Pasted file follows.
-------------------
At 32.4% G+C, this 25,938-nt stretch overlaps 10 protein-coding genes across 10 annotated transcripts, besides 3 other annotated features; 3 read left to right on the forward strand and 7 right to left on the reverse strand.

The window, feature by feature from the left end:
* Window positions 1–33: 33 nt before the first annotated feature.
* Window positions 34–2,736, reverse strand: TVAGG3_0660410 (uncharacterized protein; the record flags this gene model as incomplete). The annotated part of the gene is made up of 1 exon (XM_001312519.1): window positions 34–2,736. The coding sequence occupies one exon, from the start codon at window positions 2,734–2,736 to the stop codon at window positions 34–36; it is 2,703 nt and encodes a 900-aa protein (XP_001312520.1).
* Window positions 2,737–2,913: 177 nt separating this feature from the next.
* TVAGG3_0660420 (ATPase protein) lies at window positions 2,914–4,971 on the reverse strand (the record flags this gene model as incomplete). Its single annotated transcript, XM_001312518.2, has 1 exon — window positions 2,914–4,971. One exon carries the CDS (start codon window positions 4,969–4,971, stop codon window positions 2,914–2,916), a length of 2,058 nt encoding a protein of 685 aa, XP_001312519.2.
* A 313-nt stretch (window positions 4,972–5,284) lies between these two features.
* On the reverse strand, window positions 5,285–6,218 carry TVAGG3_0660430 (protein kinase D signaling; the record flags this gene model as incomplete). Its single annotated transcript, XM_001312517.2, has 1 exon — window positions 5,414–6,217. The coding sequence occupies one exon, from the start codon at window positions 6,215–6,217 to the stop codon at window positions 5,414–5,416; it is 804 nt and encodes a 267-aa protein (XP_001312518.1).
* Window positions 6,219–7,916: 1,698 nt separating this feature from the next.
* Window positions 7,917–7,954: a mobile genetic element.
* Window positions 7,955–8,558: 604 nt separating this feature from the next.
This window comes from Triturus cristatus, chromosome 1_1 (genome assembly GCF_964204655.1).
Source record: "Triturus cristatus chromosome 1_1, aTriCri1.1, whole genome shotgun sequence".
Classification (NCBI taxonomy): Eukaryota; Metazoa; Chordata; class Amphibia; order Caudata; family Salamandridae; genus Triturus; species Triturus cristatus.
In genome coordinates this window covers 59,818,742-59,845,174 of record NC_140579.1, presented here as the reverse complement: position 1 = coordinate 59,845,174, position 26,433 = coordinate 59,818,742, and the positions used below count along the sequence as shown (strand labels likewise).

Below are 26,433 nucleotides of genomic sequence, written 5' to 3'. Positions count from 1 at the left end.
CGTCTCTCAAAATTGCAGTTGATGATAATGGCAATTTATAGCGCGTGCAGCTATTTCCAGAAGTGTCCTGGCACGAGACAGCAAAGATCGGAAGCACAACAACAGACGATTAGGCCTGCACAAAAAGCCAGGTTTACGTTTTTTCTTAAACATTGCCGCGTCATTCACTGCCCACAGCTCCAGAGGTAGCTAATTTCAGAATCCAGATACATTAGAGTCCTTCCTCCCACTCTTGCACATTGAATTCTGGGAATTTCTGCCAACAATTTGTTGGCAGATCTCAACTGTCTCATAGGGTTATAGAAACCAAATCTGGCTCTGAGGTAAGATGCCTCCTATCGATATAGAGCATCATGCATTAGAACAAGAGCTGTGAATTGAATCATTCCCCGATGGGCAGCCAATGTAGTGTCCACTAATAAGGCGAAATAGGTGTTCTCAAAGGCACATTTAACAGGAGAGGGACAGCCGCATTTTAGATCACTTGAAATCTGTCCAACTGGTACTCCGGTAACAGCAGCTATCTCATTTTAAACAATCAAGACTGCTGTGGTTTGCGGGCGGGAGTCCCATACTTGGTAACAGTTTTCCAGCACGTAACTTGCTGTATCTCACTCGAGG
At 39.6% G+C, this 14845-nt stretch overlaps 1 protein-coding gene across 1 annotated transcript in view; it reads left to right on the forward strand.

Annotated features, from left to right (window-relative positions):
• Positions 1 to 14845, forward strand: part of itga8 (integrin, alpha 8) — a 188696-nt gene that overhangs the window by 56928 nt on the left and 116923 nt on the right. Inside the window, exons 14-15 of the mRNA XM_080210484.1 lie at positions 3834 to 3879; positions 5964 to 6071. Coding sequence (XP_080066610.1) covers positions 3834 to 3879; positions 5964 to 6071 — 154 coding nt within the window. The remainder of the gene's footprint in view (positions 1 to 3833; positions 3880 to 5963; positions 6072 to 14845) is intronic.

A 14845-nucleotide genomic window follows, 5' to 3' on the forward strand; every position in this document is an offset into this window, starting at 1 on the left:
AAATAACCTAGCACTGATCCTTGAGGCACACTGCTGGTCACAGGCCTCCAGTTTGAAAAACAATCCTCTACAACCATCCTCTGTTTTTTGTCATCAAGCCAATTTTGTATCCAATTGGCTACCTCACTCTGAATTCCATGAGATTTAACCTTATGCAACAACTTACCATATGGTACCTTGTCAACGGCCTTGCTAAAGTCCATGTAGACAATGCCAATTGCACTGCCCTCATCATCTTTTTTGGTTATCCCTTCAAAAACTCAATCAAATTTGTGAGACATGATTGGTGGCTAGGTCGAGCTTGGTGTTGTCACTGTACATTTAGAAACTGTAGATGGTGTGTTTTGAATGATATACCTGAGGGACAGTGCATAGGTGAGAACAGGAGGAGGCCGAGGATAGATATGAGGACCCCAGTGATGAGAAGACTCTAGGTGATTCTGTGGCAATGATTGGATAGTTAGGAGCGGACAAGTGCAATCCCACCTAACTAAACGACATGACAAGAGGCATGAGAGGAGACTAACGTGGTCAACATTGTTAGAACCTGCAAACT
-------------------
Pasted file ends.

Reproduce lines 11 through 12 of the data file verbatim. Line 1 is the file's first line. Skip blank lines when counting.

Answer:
* Window positions 7,955–8,558: 604 nt separating this feature from the next.
This window comes from Triturus cristatus, chromosome 1_1 (genome assembly GCF_964204655.1).